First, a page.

Applicants can apply at one of two stages of their education.
Admission having only previously completed with a Bachelor's Degree: Students admitted at this stage must complete the requirements of the master's degree in psychology (Clinical & Counseling Psychology Concentration) along the way to earning their Ph.D. (see required coursework). Such students are automatically granted admission to the Ph.D. program of study once their M.S. coursework and degree requirements are completed. Students who fail to complete the requirements of the master's degree in psychology within 2 years may be prohibited from entering the doctoral program.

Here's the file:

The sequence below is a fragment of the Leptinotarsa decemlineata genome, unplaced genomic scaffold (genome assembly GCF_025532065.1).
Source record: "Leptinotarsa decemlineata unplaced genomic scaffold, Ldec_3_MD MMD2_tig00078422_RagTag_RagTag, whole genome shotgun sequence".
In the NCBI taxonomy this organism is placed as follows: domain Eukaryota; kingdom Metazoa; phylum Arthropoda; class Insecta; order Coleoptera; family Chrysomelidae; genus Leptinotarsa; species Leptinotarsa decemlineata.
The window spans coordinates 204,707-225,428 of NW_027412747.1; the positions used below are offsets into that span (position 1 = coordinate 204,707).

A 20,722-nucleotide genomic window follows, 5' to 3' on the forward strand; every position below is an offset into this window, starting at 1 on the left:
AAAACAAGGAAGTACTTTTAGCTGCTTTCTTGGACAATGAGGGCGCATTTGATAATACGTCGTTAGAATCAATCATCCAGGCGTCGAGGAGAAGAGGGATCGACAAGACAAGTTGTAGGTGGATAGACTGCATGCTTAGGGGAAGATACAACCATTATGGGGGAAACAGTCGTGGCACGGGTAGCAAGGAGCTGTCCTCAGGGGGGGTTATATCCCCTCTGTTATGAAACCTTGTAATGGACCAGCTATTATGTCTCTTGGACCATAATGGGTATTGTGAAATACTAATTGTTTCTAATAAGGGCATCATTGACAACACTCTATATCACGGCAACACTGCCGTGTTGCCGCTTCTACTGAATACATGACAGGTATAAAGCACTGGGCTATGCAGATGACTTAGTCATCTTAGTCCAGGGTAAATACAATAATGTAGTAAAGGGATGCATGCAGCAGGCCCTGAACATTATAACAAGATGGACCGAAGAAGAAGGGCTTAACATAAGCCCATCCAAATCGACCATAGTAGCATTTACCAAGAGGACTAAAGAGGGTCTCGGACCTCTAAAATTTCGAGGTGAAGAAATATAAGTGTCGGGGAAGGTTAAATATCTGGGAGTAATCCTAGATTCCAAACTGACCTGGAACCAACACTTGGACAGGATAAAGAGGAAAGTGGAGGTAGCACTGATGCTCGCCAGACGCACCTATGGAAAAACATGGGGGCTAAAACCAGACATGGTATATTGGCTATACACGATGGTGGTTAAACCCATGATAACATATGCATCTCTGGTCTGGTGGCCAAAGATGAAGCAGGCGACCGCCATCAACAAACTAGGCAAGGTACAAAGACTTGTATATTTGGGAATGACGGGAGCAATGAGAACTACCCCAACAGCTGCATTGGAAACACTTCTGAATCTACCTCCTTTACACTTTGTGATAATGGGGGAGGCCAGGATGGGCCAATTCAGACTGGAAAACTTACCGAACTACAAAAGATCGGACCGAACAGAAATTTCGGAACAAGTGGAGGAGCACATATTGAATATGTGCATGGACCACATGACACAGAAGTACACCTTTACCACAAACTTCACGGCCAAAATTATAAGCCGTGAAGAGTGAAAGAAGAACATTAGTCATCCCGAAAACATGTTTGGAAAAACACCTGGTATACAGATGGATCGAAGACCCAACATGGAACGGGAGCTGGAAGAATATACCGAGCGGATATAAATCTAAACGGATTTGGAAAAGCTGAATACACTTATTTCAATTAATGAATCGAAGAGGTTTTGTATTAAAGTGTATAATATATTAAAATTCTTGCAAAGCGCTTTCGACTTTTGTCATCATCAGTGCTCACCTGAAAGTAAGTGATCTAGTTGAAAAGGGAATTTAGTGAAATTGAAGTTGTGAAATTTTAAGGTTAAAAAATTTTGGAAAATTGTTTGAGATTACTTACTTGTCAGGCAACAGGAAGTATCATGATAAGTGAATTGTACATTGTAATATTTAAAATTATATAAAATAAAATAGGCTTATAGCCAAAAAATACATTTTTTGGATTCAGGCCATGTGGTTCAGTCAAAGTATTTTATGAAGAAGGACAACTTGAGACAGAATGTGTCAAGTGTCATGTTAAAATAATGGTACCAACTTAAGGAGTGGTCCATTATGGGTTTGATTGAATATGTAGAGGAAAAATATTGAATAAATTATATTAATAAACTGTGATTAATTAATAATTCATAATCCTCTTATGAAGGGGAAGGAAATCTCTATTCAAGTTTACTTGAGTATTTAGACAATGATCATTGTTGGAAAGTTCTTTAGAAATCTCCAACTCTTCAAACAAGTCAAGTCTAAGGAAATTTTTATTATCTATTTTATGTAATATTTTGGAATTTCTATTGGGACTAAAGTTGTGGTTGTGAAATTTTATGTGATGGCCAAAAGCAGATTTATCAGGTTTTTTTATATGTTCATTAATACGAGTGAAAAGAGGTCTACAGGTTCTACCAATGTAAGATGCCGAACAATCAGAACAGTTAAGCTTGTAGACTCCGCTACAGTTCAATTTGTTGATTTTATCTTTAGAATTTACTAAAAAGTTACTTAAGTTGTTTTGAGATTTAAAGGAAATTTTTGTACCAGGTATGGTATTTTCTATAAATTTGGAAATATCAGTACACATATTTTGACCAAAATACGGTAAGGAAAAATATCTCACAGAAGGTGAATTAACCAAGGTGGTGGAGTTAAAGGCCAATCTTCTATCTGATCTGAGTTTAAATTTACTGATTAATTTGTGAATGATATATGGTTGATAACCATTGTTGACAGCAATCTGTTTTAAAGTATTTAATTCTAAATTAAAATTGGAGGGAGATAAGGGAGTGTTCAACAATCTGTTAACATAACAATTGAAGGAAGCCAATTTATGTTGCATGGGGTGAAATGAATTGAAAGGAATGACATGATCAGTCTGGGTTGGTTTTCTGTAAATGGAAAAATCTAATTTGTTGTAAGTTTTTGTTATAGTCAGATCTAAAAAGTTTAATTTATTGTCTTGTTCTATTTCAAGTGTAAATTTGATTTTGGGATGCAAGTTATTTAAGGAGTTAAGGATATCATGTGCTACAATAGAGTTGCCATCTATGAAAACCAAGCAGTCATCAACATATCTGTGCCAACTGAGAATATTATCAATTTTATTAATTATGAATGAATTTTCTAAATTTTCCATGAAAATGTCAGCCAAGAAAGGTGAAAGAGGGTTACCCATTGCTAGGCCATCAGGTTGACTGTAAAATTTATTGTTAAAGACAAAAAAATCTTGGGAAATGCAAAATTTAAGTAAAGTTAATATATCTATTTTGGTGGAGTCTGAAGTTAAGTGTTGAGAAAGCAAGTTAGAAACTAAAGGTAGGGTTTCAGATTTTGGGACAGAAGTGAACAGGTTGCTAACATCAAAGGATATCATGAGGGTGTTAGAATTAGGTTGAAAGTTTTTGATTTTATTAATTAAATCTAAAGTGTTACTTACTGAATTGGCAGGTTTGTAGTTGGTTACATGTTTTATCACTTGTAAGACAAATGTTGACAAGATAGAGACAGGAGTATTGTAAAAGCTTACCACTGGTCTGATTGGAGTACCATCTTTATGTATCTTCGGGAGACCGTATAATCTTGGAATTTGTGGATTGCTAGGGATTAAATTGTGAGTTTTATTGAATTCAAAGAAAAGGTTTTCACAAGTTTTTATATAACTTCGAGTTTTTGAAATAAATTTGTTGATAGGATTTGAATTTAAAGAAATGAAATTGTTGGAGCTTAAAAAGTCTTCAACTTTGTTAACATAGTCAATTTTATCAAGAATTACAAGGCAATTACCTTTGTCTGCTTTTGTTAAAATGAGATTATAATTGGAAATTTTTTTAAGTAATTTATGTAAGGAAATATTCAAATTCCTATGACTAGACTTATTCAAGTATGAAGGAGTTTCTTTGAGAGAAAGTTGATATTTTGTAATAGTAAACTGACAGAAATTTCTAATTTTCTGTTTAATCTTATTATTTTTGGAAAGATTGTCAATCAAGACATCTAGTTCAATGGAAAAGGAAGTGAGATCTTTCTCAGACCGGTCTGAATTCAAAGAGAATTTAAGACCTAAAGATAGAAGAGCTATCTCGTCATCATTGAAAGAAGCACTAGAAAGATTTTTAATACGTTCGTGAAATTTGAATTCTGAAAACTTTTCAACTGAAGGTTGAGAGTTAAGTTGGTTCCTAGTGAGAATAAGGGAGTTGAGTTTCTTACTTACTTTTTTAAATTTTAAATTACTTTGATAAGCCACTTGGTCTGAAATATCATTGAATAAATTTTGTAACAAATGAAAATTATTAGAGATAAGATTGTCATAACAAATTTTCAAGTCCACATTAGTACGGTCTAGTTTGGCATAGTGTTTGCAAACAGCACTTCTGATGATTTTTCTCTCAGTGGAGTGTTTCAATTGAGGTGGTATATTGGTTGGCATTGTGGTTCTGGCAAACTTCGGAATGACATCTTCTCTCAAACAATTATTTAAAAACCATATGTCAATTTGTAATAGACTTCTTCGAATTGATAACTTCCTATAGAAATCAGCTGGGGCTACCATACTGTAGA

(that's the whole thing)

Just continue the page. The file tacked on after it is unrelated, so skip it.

- Admission having already earned with a Master's Degree: Students who have completed a master’s degree (Master of Science/Arts/Education) at another institution will enter the doctoral training program upon admission. Students are still held to course and program requirements of the Masters’ Degree in Psychology (Clinical & Counseling Psychology Concentration). Such students may submit requests to have these requirements waived based on prior graduate level coursework and other program requirements (e.g., master’s thesis). The core faculty of the CCP program evaluate prior graduate coursework and may waive some of the foundational course requirements if they are equivalent to USA’s version of the same course. Students who enter the CCP with a master's degree will invariably have a number of courses that need to be remediated, particularly students with master's degrees in fields other than psychology.